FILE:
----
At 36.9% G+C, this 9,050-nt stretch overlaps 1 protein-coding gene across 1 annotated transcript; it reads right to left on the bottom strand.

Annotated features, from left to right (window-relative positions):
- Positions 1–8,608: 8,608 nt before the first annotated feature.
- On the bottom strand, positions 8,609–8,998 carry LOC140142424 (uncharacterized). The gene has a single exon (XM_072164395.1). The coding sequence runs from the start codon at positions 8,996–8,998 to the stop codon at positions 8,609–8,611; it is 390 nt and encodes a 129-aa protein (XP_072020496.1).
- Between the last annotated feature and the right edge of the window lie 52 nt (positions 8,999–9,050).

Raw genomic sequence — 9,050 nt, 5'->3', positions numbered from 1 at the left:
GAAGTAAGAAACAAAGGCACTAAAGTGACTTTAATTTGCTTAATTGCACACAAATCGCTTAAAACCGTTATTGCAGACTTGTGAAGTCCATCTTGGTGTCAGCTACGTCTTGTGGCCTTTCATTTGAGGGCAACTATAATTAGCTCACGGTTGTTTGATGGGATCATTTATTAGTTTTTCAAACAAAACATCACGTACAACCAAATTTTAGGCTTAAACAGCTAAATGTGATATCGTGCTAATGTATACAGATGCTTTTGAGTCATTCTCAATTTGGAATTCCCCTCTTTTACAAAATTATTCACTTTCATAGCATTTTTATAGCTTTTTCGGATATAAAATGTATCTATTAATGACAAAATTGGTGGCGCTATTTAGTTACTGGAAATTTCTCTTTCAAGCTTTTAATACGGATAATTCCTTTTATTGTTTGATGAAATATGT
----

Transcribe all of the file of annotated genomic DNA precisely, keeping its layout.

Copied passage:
At 36.9% G+C, this 9,050-nt stretch overlaps 1 protein-coding gene across 1 annotated transcript; it reads right to left on the bottom strand.

Annotated features, from left to right (window-relative positions):
- Positions 1–8,608: 8,608 nt before the first annotated feature.
- On the bottom strand, positions 8,609–8,998 carry LOC140142424 (uncharacterized). The gene has a single exon (XM_072164395.1). The coding sequence runs from the start codon at positions 8,996–8,998 to the stop codon at positions 8,609–8,611; it is 390 nt and encodes a 129-aa protein (XP_072020496.1).
- Between the last annotated feature and the right edge of the window lie 52 nt (positions 8,999–9,050).

Raw genomic sequence — 9,050 nt, 5'->3', positions numbered from 1 at the left:
GAAGTAAGAAACAAAGGCACTAAAGTGACTTTAATTTGCTTAATTGCACACAAATCGCTTAAAACCGTTATTGCAGACTTGTGAAGTCCATCTTGGTGTCAGCTACGTCTTGTGGCCTTTCATTTGAGGGCAACTATAATTAGCTCACGGTTGTTTGATGGGATCATTTATTAGTTTTTCAAACAAAACATCACGTACAACCAAATTTTAGGCTTAAACAGCTAAATGTGATATCGTGCTAATGTATACAGATGCTTTTGAGTCATTCTCAATTTGGAATTCCCCTCTTTTACAAAATTATTCACTTTCATAGCATTTTTATAGCTTTTTCGGATATAAAATGTATCTATTAATGACAAAATTGGTGGCGCTATTTAGTTACTGGAAATTTCTCTTTCAAGCTTTTAATACGGATAATTCCTTTTATTGTTTGATGAAATATGT